• This is why they get the big money
  • “Find me the money somewhere else”
    • The divide-and-conquer trap, give up another program or find savings in your own to pay for it
    • When we have found them money (both savings and/or new money) they used it for other things anyway
  • We already tried that
    • They will say this even when they know it isn’t true
    • Give the reasons that either they didn’t, or this time will be different
    • Very few things work perfectly the first time
numbers
Numbers
  • DO NOT be intimidated
  • The most important pieces of fiscal estimating you already have – reality and common sense
  • Most important part of effective fiscal estimates is making them understandable but solid
  • Most only involves arithmetic
  • Just take your time to look over data, check it with last year’s numbers, etc.
  • Persistence in getting data from government, FOI is a critical tool
  • Get help, if you need it, develop relationships, but also develop the capacity internally
  • Share with your champions, let them use it as they see fit (do not insist on credit, do not publish automatically, only as a deliberate plan)
spending cap
Spending Cap
  • 28th amendment to CT Constitution, was the price for passing an income tax
  • Limits state spending increase to avg. increase in CT personal income or inflation
  • Denise Merrill was right -- More of a “guide” than an absolute
  • They blow past it when they want to, first line excuse in saying no to advocates
rainy day fund
Rainy Day Fund
  • Hedge against bad economic times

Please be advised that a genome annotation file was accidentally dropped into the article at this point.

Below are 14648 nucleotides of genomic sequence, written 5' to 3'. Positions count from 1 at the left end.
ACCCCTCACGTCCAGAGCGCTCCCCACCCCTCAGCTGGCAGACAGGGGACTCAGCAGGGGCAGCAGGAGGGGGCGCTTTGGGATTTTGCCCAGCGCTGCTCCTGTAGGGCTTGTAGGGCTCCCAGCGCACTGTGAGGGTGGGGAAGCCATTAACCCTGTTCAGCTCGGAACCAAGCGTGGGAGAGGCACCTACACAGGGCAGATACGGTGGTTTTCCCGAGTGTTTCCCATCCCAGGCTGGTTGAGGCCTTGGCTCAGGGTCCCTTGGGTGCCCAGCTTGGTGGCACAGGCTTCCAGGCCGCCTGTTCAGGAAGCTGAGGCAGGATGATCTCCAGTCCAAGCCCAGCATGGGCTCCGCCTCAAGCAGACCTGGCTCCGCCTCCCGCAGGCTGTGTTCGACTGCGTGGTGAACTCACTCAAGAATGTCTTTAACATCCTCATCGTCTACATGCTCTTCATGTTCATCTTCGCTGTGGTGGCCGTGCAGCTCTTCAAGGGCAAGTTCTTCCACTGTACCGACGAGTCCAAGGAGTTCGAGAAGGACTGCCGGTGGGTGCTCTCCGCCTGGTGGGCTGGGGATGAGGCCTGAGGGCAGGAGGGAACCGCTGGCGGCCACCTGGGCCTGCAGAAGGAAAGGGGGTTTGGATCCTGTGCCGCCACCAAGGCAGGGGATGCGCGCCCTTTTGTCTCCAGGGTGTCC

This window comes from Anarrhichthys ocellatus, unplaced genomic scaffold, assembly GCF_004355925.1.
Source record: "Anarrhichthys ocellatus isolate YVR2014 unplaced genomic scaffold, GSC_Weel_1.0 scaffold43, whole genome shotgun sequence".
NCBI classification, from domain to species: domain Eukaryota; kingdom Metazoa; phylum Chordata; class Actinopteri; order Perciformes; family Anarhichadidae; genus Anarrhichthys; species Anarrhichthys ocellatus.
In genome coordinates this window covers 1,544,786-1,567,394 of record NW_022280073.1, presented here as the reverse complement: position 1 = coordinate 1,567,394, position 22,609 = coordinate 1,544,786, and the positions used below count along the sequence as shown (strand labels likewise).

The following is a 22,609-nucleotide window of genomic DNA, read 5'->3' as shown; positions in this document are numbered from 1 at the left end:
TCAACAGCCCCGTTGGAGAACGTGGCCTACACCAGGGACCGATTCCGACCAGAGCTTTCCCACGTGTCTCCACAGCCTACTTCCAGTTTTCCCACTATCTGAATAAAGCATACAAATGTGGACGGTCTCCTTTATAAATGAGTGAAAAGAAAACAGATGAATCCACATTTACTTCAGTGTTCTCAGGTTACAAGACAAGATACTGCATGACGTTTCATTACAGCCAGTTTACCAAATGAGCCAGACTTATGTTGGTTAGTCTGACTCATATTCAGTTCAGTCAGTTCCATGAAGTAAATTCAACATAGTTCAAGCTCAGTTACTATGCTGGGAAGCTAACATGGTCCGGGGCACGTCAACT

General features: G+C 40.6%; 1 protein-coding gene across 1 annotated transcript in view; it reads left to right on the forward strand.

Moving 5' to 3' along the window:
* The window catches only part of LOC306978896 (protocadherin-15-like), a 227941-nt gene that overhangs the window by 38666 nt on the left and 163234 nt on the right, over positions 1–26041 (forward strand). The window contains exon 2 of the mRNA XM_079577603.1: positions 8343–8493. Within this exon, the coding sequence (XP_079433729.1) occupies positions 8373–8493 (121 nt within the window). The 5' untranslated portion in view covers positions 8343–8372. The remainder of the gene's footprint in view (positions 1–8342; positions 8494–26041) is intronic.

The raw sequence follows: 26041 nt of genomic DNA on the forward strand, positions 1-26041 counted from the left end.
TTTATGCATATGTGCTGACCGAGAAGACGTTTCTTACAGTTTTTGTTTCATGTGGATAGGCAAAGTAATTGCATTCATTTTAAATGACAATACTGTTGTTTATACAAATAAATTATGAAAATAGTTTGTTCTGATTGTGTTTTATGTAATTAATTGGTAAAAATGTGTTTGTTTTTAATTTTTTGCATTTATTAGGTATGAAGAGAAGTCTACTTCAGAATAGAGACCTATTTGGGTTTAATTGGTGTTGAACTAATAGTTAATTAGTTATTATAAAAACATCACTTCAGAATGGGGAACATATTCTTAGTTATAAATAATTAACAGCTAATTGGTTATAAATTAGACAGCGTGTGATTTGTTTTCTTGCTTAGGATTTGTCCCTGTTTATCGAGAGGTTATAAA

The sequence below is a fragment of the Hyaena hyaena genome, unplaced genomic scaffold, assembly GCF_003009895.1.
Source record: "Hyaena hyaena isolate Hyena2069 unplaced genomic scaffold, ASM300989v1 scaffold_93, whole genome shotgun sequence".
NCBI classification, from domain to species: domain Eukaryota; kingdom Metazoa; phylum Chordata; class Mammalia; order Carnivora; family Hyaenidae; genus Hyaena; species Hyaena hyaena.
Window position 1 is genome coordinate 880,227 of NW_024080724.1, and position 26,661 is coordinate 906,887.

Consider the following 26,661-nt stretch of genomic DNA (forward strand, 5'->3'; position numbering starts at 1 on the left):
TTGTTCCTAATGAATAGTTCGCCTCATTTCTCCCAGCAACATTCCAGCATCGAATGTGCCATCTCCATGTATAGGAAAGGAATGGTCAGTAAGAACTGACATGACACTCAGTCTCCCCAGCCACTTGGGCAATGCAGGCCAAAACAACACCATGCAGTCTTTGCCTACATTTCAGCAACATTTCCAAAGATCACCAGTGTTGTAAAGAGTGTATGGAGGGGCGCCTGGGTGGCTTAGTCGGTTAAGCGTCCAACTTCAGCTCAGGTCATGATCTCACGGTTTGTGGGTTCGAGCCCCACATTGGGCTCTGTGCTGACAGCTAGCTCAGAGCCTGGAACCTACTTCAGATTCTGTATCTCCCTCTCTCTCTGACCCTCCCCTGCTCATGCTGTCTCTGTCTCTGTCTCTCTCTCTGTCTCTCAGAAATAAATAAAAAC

• Surpluses must go there first theoretically
  • Holds up to 5% of General Fund appropriations
  • Emptied fast to cover declining revenues
  • State may need a higher threshold to really even out cycles and allow better planning – national avg. is 8%
the art of the fiscal note
The art of the fiscal note
  • Appendix to bills estimating how much the bill would cost the state (and municipalities) if passed
  • Drafted by OFA
  • High fiscal note can kill a bill
  • Often very subjective estimates
  • Often based (sometimes entirely) on agency input
  • Can give input to OFA, generally thru a legislator
  • Generally do not share publicly on your website, but deliver to your champion/messenger
  • Do your homework on estimating, show ALL your work, use credible sources
  • Difficult/impossible to change after the note is out
  • No one ever checks to see if notes are realistic afterwards, impolitic and pointless
federal block grants
Federal block grants
  • Run through agencies who decide how it will be divvied up, with legislative approval
  • Public hearings, but not well advertised
  • e.g. MCH grant
    • from HRSA
    • $5 million
    • must be matched with state funding
    • Services include newborn screening, children with special health care needs, outreach and care coordination for at-risk pregnancies, oral health
bonding
Bonding
  • State borrowing, supposedly for infrastructure and long term costs
  • Governor proposes, compromise with legislature, bill passes
  • But to be spent (allocated), it must pass the Bond Commission
  • Bond Commission agenda set by OPM – need them to get a project on the agenda
  • To see what gets on the agenda each month, and what has been funded in the past, check the Comptroller’s Bond Allocation Database – fascinating
resources
Resources
  • OFA Budget Book http://www.cga.ct.gov/ofa/Documents/OFABudget/2005/Book/OpenBook.htm
  • Governor’s budget http://www.opm.state.ct.us/budget/2006-2007Books/2006-2007GovBudget.htm
  • Comptroller’s Bond Database http://www.osc.state.ct.us/finance/
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For more help and regularly updated information go to

The Health Advocacy Toolboxwww.cthealthpolicy.org/toolbox